Driverless cars: The new sensation in both the tech and transport sectors. The cars are not yet here with us but the debate as of how they will improve or threaten the future is already on. Some stakeholders in the tech industry are optimistic that the new technology will be a major upgrade on today’s transport industry.
The transport sector stakeholders, on the other hand, see driverless cars as an unnecessary interference which will threaten the economy and render many jobless. In this article, we will look at the main areas where autonomous cars are likely to influence, either positively or negatively, and how. Please read on.
Statistics show that more than a million lives from across the world are lost through road accidents per year. In the U.S.A., more than $190 billion go into paying for damages- medical fees and payment of damaged property- that arise from road accidents per year.
Further statistics show that about 90% of these accidents have a direct or indirect connection with irresponsible driving. That’s to mean that by getting human drivers out of the roads and replacing them with the driverless cars could reduce road carnage by up to 90%.
On the flipside, autonomous cars are basically computers and as it has become the norm these days, the cybercrime threat cannot be wished away. According to the U.S. National Highway Traffic Safety Administration Chief of Trends Analysis Will Godfrey, the safety solutions that the driverless cars are likely to bring could be jeopardized by this threat. Criminals can, for example, access the vehicle’s braking system from a remote location, risking the lives of its occupants.
Software failure is another safety concern that people have with driverless cars. These vehicles will be using sensors to read traffic signals, to communicate with technicians from their respective head offices, and even to communicate with each other on the road.
What, then, happens when the sensors are destroyed or interfered with by adverse weather conditions? Lives could be on the line in this case too.
2. Effect on Economy
With the full adoption of driverless cars, there is no doubt that many jobs will be lost in the process. Delivery guys, taxi drivers, and basically everyone who depends on driving jobs for a living. This would potentially precipitate a serious unemployment crisis.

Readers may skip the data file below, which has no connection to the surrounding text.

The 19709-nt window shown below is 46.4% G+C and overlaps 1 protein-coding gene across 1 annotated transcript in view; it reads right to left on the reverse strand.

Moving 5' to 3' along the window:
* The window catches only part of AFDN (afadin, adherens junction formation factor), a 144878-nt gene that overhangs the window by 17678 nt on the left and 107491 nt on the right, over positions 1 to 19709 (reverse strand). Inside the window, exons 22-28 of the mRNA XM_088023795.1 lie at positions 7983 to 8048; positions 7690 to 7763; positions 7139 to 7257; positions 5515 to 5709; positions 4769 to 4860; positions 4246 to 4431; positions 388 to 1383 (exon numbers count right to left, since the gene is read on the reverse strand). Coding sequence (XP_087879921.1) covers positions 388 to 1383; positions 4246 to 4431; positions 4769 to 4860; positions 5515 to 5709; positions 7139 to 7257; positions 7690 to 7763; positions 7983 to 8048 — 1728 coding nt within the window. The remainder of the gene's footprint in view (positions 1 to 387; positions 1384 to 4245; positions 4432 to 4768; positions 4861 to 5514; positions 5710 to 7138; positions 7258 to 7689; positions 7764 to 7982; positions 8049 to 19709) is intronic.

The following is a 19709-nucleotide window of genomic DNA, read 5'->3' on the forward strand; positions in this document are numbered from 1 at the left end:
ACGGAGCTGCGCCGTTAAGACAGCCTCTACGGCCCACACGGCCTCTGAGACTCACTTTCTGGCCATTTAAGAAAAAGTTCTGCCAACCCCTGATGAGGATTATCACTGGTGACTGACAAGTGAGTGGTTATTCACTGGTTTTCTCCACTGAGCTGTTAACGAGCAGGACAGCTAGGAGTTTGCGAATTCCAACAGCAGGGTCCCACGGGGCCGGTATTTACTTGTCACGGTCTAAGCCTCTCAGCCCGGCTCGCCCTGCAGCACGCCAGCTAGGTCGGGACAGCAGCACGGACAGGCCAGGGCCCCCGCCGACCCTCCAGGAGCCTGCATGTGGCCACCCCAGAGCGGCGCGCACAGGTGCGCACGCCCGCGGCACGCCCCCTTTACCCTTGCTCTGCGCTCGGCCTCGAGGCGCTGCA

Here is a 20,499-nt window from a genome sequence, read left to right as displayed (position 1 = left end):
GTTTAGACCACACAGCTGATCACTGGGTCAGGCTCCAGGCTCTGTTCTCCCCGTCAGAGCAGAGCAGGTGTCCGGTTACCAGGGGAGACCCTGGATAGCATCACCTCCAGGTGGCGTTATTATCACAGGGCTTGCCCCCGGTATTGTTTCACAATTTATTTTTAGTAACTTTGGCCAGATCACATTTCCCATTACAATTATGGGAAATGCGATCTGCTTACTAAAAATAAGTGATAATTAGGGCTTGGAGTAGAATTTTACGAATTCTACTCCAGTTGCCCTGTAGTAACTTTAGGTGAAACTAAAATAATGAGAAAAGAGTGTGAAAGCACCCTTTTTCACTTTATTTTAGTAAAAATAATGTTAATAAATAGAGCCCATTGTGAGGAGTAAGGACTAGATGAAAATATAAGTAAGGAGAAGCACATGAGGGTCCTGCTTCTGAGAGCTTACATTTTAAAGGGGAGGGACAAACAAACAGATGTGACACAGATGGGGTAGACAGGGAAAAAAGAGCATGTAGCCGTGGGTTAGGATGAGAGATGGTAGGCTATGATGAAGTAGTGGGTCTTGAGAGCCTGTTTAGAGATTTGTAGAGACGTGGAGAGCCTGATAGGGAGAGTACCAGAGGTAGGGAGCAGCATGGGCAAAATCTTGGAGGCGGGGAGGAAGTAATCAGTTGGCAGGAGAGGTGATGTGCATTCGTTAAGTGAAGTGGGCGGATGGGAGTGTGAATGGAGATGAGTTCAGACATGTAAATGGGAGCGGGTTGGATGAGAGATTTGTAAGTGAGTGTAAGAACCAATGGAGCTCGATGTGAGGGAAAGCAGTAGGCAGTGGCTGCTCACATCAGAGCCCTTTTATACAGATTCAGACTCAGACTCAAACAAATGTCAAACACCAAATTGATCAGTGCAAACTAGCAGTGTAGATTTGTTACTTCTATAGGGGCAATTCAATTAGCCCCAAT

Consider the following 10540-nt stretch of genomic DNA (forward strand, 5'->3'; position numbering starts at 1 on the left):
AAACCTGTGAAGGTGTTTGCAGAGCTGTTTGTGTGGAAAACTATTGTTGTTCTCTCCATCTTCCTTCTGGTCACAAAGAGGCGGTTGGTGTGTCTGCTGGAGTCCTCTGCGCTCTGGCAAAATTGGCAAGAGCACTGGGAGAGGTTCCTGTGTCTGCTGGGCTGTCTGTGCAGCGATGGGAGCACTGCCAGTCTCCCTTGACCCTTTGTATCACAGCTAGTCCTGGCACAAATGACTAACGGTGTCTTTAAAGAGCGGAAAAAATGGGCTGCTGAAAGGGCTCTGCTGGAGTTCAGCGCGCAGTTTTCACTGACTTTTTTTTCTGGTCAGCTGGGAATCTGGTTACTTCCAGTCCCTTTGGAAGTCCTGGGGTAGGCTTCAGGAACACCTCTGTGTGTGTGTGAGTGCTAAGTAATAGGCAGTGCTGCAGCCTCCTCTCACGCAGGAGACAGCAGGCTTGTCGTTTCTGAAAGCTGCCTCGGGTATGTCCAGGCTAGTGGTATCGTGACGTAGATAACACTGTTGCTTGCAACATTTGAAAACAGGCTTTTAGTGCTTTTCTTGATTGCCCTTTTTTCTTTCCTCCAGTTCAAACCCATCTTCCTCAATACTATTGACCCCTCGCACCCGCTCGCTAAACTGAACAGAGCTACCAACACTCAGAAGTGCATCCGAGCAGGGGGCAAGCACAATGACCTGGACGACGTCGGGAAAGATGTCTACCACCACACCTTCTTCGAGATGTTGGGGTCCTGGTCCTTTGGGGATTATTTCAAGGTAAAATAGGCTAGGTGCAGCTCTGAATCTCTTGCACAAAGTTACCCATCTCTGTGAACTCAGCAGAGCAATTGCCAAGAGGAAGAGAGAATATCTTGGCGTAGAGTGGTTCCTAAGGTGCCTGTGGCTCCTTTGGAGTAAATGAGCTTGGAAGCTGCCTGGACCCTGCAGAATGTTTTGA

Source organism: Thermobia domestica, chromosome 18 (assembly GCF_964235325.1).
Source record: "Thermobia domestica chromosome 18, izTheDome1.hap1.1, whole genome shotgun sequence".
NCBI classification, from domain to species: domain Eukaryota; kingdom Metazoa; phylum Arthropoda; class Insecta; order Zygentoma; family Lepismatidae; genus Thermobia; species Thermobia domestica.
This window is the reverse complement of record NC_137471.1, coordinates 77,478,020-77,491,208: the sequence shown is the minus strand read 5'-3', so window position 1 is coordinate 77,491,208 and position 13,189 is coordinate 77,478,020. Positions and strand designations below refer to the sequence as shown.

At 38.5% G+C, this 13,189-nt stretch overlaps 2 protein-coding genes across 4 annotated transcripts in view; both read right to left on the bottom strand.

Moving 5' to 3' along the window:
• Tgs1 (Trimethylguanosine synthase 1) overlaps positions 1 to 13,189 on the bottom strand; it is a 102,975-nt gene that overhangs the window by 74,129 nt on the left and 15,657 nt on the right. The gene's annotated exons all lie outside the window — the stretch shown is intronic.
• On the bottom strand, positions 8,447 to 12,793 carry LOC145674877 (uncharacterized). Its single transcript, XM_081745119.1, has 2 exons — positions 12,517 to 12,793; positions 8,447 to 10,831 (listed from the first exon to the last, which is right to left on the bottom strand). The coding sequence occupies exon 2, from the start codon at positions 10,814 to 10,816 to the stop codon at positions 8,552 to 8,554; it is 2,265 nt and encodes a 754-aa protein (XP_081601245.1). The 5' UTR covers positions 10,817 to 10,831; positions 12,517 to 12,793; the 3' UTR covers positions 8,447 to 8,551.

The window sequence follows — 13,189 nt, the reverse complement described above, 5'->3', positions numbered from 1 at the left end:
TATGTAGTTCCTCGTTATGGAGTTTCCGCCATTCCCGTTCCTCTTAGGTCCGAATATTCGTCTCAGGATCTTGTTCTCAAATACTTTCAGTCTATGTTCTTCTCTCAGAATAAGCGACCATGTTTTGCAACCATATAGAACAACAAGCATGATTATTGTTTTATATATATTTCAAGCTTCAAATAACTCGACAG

On the flipside, autonomous cars come with many benefits to the global economy. First, these cars have the potential of eliminating traffic jams in major cities thus saving time for the working population. People will get more done within a day than ever before.
And secondly, software developers and IT experts are looking at unlimited job opportunities in the future because they will be entrusted with the running of the transport industry.
The transport industry as currently constituted is a health hazard by itself. Global carbon emissions are dangerously high today, with statistics showing that these emissions have increased by about 50% over the last 30 years. Autonomous car will rid the environment of carbon emissions within the first 15 years of their use, particularly because they won’t be using electricity as their means of propulsion instead of gas.
The environmental and health significance of this can never be underestimated. Reduced traffic, on the other hand, will lead to reduced cases of high blood pressure, increased cardiovascular fitness, as well as reduced cases of anxiety and depression.
The cost of buying and maintaining a car today is just a small fraction of what the driverless cars are going to demand. The cost of buying the software, installing sensors, and updating them every now and then will be too much to bear. That’s not all: durability concerns also make autonomous cars unimpressive.
They are computers, after all, and if what technology has taught us so far is anything to do by, these cars could get sluggish after about 5 years of use and completely un-roadworthy by their tenth year. There is the threat of an individual car owner spending over $100,000 on a new car after every 3-5 years.
The full potential of autonomous cars is yet to be tested, so we may not be able to authoritatively tell how it will threaten or benefit our future society. Without taking anything from the human drivers, however, it is clear that this new technology will precipitate many benefits to the global economy and the health sector.
All that the manufacturers of driverless cars need to do is to sort out the cybersecurity concerns that seem to cloud this technology and the current skepticism will cease automatically.